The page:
More Than a Quarter of Adults Don’t Wear Sunglasses; Many Parents Don’t Have Their Kids Wear Shades.
Reviewed byLaura J. Martin, MD
May 17, 2012 — With summer nearly upon us, our sunglass habits could use improvement, according to a new report issued today by The Vision Council, an industry group.
While 73% of adults do wear sunglasses, only 58% of them make their children wear shades, too, the report found.
More than half of us lose or break our sunglasses every year. More than a quarter of us never bother to wear them, despite benefits to eye health.
“A substantial proportion of people still do not understand that UV exposure is harmful to the eyes as well as the skin,” says Paul Michelson, MD, an ophthalmologist in La Jolla, Calif., and chairman of the Better Vision Institute, the medical advisory arm to The Vision Council.
“Even those who do understand, few understand it is the cumulative exposure that can be damaging,” says Michelson, the former section chief of ophthalmology at Scripps Memorial Hospital in La Jolla.
“The good news is, some people wear sunglasses some of the time,” Michelson says. “The bad news is, not enough people wear them enough of the time.”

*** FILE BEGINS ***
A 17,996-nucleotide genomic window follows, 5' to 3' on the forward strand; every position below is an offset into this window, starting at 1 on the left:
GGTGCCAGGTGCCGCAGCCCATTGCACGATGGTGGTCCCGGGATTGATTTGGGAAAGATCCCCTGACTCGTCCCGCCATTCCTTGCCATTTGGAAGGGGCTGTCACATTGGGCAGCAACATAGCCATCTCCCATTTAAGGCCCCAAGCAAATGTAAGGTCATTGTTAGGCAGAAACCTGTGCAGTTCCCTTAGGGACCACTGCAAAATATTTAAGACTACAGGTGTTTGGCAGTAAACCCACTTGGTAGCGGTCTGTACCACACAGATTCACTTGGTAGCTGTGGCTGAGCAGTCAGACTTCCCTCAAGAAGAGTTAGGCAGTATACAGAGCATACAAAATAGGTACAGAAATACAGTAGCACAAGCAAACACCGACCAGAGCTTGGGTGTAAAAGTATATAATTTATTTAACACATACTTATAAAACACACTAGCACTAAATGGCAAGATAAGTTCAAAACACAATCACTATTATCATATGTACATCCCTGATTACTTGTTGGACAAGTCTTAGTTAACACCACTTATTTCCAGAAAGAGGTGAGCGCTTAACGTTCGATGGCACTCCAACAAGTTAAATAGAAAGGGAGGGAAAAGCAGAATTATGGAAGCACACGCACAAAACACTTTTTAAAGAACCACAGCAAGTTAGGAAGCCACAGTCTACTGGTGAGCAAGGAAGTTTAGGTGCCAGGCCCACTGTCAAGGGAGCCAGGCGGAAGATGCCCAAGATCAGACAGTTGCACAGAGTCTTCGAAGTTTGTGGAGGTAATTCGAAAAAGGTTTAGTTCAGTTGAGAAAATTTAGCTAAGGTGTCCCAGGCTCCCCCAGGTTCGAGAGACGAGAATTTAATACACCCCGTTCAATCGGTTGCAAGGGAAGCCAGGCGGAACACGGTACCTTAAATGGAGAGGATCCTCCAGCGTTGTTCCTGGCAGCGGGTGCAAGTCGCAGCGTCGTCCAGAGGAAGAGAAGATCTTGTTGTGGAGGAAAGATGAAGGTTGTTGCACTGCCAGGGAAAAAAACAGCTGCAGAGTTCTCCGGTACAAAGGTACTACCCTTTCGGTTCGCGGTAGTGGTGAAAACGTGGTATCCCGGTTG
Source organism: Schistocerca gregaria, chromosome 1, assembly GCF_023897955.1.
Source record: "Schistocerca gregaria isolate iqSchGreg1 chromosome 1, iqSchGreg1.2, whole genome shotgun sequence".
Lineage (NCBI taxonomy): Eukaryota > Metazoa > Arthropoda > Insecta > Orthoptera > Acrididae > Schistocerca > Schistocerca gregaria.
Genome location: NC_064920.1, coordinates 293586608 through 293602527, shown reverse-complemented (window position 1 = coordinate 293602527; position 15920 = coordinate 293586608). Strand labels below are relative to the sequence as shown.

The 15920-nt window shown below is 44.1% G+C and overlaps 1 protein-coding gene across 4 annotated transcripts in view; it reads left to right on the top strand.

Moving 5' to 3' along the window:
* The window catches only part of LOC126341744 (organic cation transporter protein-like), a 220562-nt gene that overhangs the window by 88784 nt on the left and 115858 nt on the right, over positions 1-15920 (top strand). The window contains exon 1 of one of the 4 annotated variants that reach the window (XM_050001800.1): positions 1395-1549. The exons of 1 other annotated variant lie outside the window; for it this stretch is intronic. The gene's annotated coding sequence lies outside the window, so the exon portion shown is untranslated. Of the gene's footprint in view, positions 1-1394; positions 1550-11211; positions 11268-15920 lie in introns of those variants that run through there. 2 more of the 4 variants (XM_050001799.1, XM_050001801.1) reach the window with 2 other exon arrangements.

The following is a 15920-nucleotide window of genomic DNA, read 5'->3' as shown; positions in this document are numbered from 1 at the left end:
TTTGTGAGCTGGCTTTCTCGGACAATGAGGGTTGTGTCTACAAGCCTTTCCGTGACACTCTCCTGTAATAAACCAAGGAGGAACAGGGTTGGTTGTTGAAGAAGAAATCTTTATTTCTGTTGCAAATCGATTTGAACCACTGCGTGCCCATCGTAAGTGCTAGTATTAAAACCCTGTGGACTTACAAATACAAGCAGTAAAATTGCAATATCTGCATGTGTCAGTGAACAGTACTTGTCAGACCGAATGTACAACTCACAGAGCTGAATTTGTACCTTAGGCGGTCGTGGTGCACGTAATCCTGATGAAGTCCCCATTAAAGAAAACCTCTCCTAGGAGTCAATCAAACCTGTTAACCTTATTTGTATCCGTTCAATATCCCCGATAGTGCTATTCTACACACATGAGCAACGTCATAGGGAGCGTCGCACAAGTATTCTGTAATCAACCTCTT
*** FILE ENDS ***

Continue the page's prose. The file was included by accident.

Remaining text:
It’s never too early, Michelson tells WebMD, to put sunglasses on kids. And it’s never too late to begin wearing them, he adds.
The report is titled “Finding Your Shades, Protecting Your Vision.” Besides tracking sunglass-wearing habits, it lists the long- and short-term effects of UV exposure and lists U.S. cities by UV exposure levels.
Sunglass Habits: The Survey
For the survey, The Vision Council polled 10,000 adults from across the country. Barely 1 in 6 said eye health was the reason for wearing sunglasses. Many more, two-thirds, said the purpose was to prevent glare.
The researchers found a variety of reasons why people do not wear sunglasses. Among them:
- Nearly half simply forget.
- About 14% lose or break sunglasses often.
- About 20% don’t believe their eyes are at risk from sun exposure.
UV Eye Exposure & Health Problems
UV exposure can cause short-term and long-term effects on eye health. People with blue eyes are more at risk for UV damage than those with brown eyes, experts say.
After a long day at the beach, eyes may seem bloodshot, swollen, and light-sensitive.
Sunburn of the eye, or photokeratitis, is one effect. It’s also known as ”snow blindness,” as it happens to skiers, too.
Credit: The portion of this article was taken from http://www.webmd.com. To read the article in its entirety go to http://www.webmd.com/eye-health/news/20120517/more-people-even-kids-need-to-wear-sunglasses.